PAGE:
The evolution of storytelling

I recently attended Digital Edge Live 2015 held in Sandton. The conference examines trends in the digital space and how they affect the communications industry. The theme was “Making Stories” and explored the demands being placed on storytelling today.

The stage was shared by more than twenty impressive speakers including the keynote speaker; award-winning writer, director, actor, producer and author Spike Lee.

While most people at the event were there to hear Lee speak, I was more intrigued by the gentleman who kicked off the session Thulani Sibeko, Managing Executive Nedbank Group Marketing, Communications and Corporate Affairs.

Sibeko spoke about the evolution of storytelling from how grandparents would tell stories to their grandchildren around the fire and how this tradition was passed down from generation to generation. He highlighted how the arrival of hieroglyphics in Egypt saw a shift in storytelling from oral to written and how television signaled the start of visual storytelling.

As communication consultants and custodians of storytelling we are constantly looking for stories and for better ways to tell them on behalf of our clients. We pitch stories to journalists. We track stories in the news, in print publications, across broadcast platforms and online and we work with media practitioners to develop stories.

Over the years we have even seen businesses develop an understanding of the value of employing the services of professionals who can assist them in telling their stories and, as a result, connect with audiences (customers and clients) at a much more personal level.

But how often have we sat and asked ourselves what makes an effective story?

Creating an effective story means finding important or interesting information and then presenting it in such a way that engages the audience.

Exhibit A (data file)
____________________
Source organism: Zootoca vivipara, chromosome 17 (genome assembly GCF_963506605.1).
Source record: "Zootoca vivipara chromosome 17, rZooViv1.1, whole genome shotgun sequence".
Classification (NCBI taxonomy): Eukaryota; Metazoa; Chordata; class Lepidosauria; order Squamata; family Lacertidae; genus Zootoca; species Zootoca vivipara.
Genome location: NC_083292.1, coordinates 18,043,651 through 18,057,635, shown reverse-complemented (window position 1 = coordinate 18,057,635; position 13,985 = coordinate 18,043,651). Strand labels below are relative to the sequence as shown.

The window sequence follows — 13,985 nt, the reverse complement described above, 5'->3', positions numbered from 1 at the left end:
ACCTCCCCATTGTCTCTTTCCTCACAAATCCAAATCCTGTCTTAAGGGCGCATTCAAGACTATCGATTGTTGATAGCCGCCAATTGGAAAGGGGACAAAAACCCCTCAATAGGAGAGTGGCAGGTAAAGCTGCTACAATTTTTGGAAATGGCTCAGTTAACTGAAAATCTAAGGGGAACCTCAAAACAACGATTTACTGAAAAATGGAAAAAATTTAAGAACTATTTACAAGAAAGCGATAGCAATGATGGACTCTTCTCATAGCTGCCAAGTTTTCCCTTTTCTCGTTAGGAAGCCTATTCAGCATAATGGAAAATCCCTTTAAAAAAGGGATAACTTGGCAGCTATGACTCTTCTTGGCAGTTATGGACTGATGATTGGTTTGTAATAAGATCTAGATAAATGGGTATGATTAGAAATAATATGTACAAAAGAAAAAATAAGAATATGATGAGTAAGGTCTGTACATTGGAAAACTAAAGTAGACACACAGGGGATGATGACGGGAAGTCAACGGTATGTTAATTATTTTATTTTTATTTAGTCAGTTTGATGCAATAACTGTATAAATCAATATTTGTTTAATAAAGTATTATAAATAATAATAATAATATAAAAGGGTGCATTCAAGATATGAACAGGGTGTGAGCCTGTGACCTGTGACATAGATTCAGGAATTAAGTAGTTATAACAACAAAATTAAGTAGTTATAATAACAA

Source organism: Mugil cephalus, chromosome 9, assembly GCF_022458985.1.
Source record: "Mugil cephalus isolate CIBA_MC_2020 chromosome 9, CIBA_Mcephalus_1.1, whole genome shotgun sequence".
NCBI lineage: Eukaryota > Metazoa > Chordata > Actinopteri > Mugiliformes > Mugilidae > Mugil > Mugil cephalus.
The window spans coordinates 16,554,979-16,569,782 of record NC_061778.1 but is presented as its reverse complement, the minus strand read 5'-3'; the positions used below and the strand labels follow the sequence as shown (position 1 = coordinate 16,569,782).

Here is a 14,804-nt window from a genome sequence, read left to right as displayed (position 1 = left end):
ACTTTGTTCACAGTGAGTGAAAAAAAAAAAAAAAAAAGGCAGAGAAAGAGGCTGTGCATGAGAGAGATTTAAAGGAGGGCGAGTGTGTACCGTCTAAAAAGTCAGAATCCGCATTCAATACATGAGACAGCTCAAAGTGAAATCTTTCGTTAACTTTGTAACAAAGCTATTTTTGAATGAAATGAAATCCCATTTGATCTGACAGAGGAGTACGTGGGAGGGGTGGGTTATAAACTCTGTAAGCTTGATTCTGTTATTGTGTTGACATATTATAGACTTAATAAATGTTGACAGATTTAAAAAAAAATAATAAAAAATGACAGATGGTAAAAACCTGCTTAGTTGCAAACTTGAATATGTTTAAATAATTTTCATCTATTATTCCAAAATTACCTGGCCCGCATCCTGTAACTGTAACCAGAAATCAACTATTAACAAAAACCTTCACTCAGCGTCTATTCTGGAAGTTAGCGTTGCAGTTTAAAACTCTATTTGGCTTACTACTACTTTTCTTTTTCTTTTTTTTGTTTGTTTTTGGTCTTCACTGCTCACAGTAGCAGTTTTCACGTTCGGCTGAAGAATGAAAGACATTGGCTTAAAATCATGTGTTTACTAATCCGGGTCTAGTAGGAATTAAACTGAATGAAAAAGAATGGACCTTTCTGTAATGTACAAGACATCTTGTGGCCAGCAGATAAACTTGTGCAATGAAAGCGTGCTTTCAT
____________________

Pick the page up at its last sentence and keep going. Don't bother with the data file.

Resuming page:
Essentially what that means is that our stories need to be relatable to the audience it is intended for but should also challenge or ignite their view on a matter.

English novelist and author Graham Green once said: “A story has no beginning or end: arbitrarily one chooses that moment of experience from which to look back or from which to look ahead.”

Storytelling allows us to connect with our audiences and take them on a journey — a journey that inspires feelings, ideas, and attitudes consistent with our communication goals.

Human beings are self-serving individuals, everything we do has to somehow benefit us in the end. Likewise, when engaging with a story, the moment the story no longer interest or serves us we become disengaged.

Also, a very common yet critical aspect that we as communicators often overlook is the medium in which we speak to our audience.

Storytelling has evolved, as Sibeko highlighted, and today because of the many platforms which exist choosing the correct one is an integral part of storytelling. Great content can be lost because of poor packaging.

History has proven there will always be a need for stories to be told and heard.

As communications consultants is has become increasingly important that we are aware of how to tell effective stories, using effective mediums in order to meet our clients’ needs.

Written By Arnold Tshimanga